The Movement for Unity and Jihad in West Africa (MUJAO) announced Feb. 11 that they have abducted a team of Red Cross workers in Mali who had been reported missing days earlier—the latest in a wave of new attacks by the jihadist militia. (Al Jazeera, Feb. 11) MUJAO was also blamed for a Feb. 7 attack that left least 30 Tuaregs dead at Tamkoutat, 80 kilometers north of the desert city of Gao. A young girl and a woman were among those killed in the road ambush. Initial reports had attributed the killings to a cycle of reprisals in ethnic violence between the Peul (Fulani) and Tuareg in the area. Authorities later said the attackers were actually MUJAO militants. (Reuters, Feb. 9; AFP, Feb. 7)
Tuareg rebels of the National Movement for the Liberation of Azawad (MNLA) announced Nov. 29 that they are ending their ceasefire with the Malian government, which has held since June. The statement comes a day after clashes between Malian troops and Tuareg protesters who prevented a visit by Prime Minister Oumar Tatam Ly to the rebel-held town of Kidal. The central government said soldiers at the airport had been attacked with stones and gunfire by "uncontrollable elements," and had fired warning shots. But the MNLA said troops had fired directly at a crowd that included women and children, leaving several wounded. MNLA vice president Mahamadou Djeri Maiga told the AFP: "What happened is a declaration of war. We will deliver this war. Wherever we find the Malian army we will launch the assault against them. It will be automatic. The warnings are over." (BBC News, Nov. 29)
Gen. Amadou Haya Sanogo, leader of the March 2012 coup that plunged Mali into civil war, was arrested Nov. 27 on charges of murder, complicity to murder, assassination and kidnapping. According to one of the arresting soldiers, Sanogo had repeatedly ignored summons by Mali's Ministry of Justice. Twenty-five armed soldiers arrested Sanogo in his home in Bamako and took him to appear before a judge, after which he remained in custody.
French troops last week launched a new offensive against Islamist rebels in northern Mali—raised questions about whether Paris will in fact reduce the number of its forces in the African country from 3,000 to 1,200 by year's end as planned. Islamist militants have been struggling to regain control of the contested area, known as the Niger Loop, which includes the cities of Gao and Timbuktu. French general staff spokesman Col. Gilles Jaron said the new campaign, dubbed "Operation Hydra," was undertaken joinlty with Malian army forces and troops from MINUSMA, the UN force for the country. "It is the first time we have seen forces of significant size working together," Jaron said. (NYT, IBT, Al Jazeera, Oct. 24)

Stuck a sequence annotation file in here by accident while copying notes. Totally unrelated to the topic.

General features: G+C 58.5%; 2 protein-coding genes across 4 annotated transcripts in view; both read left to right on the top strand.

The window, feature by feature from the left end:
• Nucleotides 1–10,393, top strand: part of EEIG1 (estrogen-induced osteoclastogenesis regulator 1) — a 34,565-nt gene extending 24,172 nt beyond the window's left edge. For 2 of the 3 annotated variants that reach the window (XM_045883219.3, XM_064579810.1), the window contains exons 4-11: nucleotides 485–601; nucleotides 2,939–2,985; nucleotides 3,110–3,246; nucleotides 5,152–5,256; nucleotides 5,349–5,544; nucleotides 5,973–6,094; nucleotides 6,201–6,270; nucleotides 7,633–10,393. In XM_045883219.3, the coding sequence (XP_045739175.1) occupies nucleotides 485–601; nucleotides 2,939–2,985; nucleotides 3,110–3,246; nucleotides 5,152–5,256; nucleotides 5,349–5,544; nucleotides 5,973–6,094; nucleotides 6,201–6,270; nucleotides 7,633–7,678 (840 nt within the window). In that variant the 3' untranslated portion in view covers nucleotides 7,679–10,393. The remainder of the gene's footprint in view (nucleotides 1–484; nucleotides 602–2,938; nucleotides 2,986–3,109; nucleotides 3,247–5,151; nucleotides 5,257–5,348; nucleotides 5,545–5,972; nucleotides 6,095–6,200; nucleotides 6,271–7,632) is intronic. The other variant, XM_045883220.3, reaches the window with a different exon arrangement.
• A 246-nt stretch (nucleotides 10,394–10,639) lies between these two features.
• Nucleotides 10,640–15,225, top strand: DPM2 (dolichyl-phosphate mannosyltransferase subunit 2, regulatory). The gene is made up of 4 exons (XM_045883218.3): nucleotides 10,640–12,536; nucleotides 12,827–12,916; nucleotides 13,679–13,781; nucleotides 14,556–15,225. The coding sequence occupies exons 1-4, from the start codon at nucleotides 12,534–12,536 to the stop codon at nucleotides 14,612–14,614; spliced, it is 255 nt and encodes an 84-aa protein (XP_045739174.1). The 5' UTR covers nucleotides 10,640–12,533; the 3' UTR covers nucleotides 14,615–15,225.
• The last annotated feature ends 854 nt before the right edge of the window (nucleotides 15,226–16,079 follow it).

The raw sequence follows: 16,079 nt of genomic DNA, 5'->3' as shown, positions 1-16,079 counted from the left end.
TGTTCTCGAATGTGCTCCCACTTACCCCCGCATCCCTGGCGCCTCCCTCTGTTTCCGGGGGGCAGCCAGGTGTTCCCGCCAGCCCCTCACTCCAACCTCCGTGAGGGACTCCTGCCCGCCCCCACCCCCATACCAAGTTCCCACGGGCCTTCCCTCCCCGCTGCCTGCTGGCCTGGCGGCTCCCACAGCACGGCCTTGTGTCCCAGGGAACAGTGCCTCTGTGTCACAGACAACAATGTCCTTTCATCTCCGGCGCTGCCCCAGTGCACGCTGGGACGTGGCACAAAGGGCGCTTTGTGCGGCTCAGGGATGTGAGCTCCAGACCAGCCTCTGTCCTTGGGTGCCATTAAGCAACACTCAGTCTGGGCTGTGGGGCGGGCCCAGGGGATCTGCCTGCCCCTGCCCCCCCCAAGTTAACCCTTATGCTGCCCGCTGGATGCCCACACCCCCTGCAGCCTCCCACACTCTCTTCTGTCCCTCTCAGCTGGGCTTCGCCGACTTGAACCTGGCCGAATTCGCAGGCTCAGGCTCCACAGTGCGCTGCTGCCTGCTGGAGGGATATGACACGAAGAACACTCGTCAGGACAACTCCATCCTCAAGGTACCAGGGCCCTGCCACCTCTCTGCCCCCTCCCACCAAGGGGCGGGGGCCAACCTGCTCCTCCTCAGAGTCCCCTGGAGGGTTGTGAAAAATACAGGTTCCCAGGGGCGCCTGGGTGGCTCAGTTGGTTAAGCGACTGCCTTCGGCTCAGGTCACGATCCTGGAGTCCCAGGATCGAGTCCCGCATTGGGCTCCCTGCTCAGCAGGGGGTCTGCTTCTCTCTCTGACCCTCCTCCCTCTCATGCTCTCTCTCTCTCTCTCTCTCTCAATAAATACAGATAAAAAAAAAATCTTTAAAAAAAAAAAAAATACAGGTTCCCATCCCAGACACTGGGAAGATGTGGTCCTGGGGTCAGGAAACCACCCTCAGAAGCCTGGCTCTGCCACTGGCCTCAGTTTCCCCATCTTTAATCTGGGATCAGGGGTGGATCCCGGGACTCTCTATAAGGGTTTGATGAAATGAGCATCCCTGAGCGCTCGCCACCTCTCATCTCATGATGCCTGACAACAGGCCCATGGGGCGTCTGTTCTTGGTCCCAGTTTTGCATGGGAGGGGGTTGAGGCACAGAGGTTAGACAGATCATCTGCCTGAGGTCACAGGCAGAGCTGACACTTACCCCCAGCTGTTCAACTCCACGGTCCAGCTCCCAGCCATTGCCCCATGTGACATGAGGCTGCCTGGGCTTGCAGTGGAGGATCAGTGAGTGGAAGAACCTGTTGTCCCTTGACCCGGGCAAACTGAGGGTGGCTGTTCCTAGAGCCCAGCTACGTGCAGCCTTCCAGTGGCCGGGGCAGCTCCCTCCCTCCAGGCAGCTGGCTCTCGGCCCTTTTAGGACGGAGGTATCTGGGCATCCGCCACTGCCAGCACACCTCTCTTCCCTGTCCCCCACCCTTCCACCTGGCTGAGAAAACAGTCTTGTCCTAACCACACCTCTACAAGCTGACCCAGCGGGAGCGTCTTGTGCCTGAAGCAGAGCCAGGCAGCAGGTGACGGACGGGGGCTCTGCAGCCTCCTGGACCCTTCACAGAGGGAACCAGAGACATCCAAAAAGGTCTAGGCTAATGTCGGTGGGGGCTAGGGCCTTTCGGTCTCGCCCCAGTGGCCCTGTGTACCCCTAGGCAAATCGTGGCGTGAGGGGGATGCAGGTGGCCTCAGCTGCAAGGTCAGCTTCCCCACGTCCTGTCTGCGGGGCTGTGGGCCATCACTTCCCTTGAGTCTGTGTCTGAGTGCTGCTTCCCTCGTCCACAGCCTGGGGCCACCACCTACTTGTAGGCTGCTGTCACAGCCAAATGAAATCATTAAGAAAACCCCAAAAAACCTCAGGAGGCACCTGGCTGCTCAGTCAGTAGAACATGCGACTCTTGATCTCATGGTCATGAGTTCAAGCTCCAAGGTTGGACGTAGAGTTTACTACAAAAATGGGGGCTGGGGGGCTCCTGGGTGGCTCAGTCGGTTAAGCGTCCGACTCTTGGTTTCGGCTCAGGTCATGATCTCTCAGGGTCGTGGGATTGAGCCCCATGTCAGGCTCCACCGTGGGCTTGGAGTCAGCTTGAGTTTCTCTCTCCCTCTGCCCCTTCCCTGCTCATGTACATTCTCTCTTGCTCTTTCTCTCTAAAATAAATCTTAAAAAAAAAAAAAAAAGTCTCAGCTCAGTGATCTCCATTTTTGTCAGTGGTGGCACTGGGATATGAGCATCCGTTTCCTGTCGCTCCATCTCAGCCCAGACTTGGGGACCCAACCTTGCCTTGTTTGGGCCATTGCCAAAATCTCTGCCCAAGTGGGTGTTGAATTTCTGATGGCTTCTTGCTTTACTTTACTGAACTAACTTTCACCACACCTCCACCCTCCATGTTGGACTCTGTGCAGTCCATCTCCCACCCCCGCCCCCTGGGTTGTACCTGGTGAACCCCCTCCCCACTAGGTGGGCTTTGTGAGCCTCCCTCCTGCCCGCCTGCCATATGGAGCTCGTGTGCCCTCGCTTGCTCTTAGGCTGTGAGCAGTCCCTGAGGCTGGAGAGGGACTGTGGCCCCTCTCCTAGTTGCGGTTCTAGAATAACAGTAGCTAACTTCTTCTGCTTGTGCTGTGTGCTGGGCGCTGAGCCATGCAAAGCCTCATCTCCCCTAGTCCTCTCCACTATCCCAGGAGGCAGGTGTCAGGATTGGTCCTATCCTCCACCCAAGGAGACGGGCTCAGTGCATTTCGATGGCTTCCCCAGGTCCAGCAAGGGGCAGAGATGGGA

A visit by a delegation of cabinet ministers from Mali's central government to Kidal, the northern town held by Tuareg rebels of the MNLA, sparked a mini-intifada Sept. 17. Tuareg youth attempted to block the delegation's plane from landing and then hurled stones at the ministerial convoy as it headed to the town. "Peacekeepers" from the UN Mission for Mali (MINUSMA) used tear-gas to disperse the protesters. Two bombs reportedly exploded in Kidal during the visit, although apparently causing no casualties.
Reports are divided on whether members of Libya's Berber minority forced their way into the General National Congress building in Tripoli on Aug. 13, smashing windows and destroying furniture, during a demonstration to press for greater recognition. Reuters, in a rare mention of the Berber political struggle, cited the claims of Congress member Omar Hmaiden. But Libya's local media quoted other lawmakers as saying the incursion never took place. The protest outside the Congress building did bring traffic to halt, as hundreds of Berbers gathered to oppose a law approved last month to reserve just two of the seats on the Constitutional Commission for members of their community. Berber activists charges that Congress is deliberately marginalizing Libya's ethnic minorities. Two seats each were also reserved for the Tuareg and Tebu (Toubou) communities.
Talks will resume soon between the Malian government and Tuareg rebels of the National Movement for the Liberation of Azawad (MNLA), according to the foreign ministry of Burkina Faso, which has been brokering the dialogue. Earlier this month, a Malian military spokesperson said the country was in the final stages of preparation for an assault on Kidal, the northern town that is held by the MNLA. The last negotiations were back in December before the French-led military offensive to remove the fundamentalist militias who had battled with the MNLA for control of Mali's north. The MNLA supports plans for national elections for an interim president on June 28, but says it will not allow army troops into Kidal for the vote. Said MNLA envoy Ibrahim Ag Mohamed Assaleh: "We suggest that security during the vote be guaranteed by UN troops... because no Azawad citizen can elect the future president of Mali under the protection of Mali's terrorist army." (AFP, May 24; Al Jazeera, May 20)